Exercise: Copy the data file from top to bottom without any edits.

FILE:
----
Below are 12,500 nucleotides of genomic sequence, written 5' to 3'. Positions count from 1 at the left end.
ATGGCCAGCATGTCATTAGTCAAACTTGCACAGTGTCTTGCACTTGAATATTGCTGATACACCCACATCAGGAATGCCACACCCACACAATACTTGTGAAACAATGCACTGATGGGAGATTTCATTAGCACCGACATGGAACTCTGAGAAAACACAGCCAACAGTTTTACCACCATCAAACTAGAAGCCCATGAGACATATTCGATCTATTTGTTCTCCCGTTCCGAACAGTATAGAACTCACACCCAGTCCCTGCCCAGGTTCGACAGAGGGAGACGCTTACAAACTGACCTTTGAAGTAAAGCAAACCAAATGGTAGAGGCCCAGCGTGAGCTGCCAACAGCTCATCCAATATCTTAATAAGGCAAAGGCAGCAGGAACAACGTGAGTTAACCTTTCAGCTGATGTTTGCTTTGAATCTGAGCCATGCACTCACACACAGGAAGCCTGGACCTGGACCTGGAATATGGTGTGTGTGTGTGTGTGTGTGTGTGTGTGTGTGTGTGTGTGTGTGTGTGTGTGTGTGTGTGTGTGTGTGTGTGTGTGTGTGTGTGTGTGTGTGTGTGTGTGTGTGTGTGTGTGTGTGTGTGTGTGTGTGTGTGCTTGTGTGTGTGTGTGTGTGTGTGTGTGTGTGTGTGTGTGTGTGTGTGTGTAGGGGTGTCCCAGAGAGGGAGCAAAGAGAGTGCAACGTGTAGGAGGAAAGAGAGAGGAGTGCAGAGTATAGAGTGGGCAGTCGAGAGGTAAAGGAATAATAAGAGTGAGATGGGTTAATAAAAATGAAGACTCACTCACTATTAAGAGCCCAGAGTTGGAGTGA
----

Below are 12,500 nucleotides of genomic sequence, written 5' to 3'. Positions count from 1 at the left end.
ATGGCCAGCATGTCATTAGTCAAACTTGCACAGTGTCTTGCACTTGAATATTGCTGATACACCCACATCAGGAATGCCACACCCACACAATACTTGTGAAACAATGCACTGATGGGAGATTTCATTAGCACCGACATGGAACTCTGAGAAAACACAGCCAACAGTTTTACCACCATCAAACTAGAAGCCCATGAGACATATTCGATCTATTTGTTCTCCCGTTCCGAACAGTATAGAACTCACACCCAGTCCCTGCCCAGGTTCGACAGAGGGAGACGCTTACAAACTGACCTTTGAAGTAAAGCAAACCAAATGGTAGAGGCCCAGCGTGAGCTGCCAACAGCTCATCCAATATCTTAATAAGGCAAAGGCAGCAGGAACAACGTGAGTTAACCTTTCAGCTGATGTTTGCTTTGAATCTGAGCCATGCACTCACACACAGGAAGCCTGGACCTGGACCTGGAATATGGTGTGTGTGTGTGTGTGTGTGTGTGTGTGTGTGTGTGTGTGTGTGTGTGTGTGTGTGTGTGTGTGTGTGTGTGTGTGTGTGTGTGTGTGTGTGTGTGTGTGTGTGTGTGTGTGTGTGTGTGTGTGTGTGTGTGCTTGTGTGTGTGTGTGTGTGTGTGTGTGTGTGTGTGTGTGTGTGTGTGTGTAGGGGTGTCCCAGAGAGGGAGCAAAGAGAGTGCAACGTGTAGGAGGAAAGAGAGAGGAGTGCAGAGTATAGAGTGGGCAGTCGAGAGGTAAAGGAATAATAAGAGTGAGATGGGTTAATAAAAATGAAGACTCACTCACTATTAAGAGCCCAGAGTTGGAGTGA